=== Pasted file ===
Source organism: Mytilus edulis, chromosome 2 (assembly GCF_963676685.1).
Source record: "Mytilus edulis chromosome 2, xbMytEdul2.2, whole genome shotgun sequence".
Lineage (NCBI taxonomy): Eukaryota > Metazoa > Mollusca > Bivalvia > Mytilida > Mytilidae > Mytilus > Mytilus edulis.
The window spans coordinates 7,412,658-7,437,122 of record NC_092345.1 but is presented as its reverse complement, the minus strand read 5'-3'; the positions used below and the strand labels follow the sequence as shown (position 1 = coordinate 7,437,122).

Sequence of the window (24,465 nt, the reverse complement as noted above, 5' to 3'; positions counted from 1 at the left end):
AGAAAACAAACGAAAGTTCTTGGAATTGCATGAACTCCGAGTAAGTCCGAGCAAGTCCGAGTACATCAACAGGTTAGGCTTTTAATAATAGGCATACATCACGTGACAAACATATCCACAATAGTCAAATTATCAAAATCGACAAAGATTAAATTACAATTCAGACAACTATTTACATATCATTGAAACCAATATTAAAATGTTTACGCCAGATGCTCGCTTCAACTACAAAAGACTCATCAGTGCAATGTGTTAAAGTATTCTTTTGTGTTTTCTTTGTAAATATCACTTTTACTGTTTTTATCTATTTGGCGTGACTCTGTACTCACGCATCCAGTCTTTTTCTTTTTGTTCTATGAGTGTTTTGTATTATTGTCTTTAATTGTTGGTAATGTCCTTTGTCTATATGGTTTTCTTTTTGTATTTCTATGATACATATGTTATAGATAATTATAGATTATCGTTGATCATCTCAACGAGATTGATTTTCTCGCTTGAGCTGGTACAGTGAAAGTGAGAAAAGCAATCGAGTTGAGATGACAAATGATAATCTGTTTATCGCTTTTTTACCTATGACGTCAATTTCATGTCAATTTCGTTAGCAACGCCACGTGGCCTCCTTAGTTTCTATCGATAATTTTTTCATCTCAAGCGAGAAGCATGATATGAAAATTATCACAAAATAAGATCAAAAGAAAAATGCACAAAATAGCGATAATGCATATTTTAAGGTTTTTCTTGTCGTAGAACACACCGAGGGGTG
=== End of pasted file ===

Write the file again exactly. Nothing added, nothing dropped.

Source organism: Mytilus edulis, chromosome 2 (assembly GCF_963676685.1).
Source record: "Mytilus edulis chromosome 2, xbMytEdul2.2, whole genome shotgun sequence".
Lineage (NCBI taxonomy): Eukaryota > Metazoa > Mollusca > Bivalvia > Mytilida > Mytilidae > Mytilus > Mytilus edulis.
The window spans coordinates 7,412,658-7,437,122 of record NC_092345.1 but is presented as its reverse complement, the minus strand read 5'-3'; the positions used below and the strand labels follow the sequence as shown (position 1 = coordinate 7,437,122).

Sequence of the window (24,465 nt, the reverse complement as noted above, 5' to 3'; positions counted from 1 at the left end):
AGAAAACAAACGAAAGTTCTTGGAATTGCATGAACTCCGAGTAAGTCCGAGCAAGTCCGAGTACATCAACAGGTTAGGCTTTTAATAATAGGCATACATCACGTGACAAACATATCCACAATAGTCAAATTATCAAAATCGACAAAGATTAAATTACAATTCAGACAACTATTTACATATCATTGAAACCAATATTAAAATGTTTACGCCAGATGCTCGCTTCAACTACAAAAGACTCATCAGTGCAATGTGTTAAAGTATTCTTTTGTGTTTTCTTTGTAAATATCACTTTTACTGTTTTTATCTATTTGGCGTGACTCTGTACTCACGCATCCAGTCTTTTTCTTTTTGTTCTATGAGTGTTTTGTATTATTGTCTTTAATTGTTGGTAATGTCCTTTGTCTATATGGTTTTCTTTTTGTATTTCTATGATACATATGTTATAGATAATTATAGATTATCGTTGATCATCTCAACGAGATTGATTTTCTCGCTTGAGCTGGTACAGTGAAAGTGAGAAAAGCAATCGAGTTGAGATGACAAATGATAATCTGTTTATCGCTTTTTTACCTATGACGTCAATTTCATGTCAATTTCGTTAGCAACGCCACGTGGCCTCCTTAGTTTCTATCGATAATTTTTTCATCTCAAGCGAGAAGCATGATATGAAAATTATCACAAAATAAGATCAAAAGAAAAATGCACAAAATAGCGATAATGCATATTTTAAGGTTTTTCTTGTCGTAGAACACACCGAGGGGTG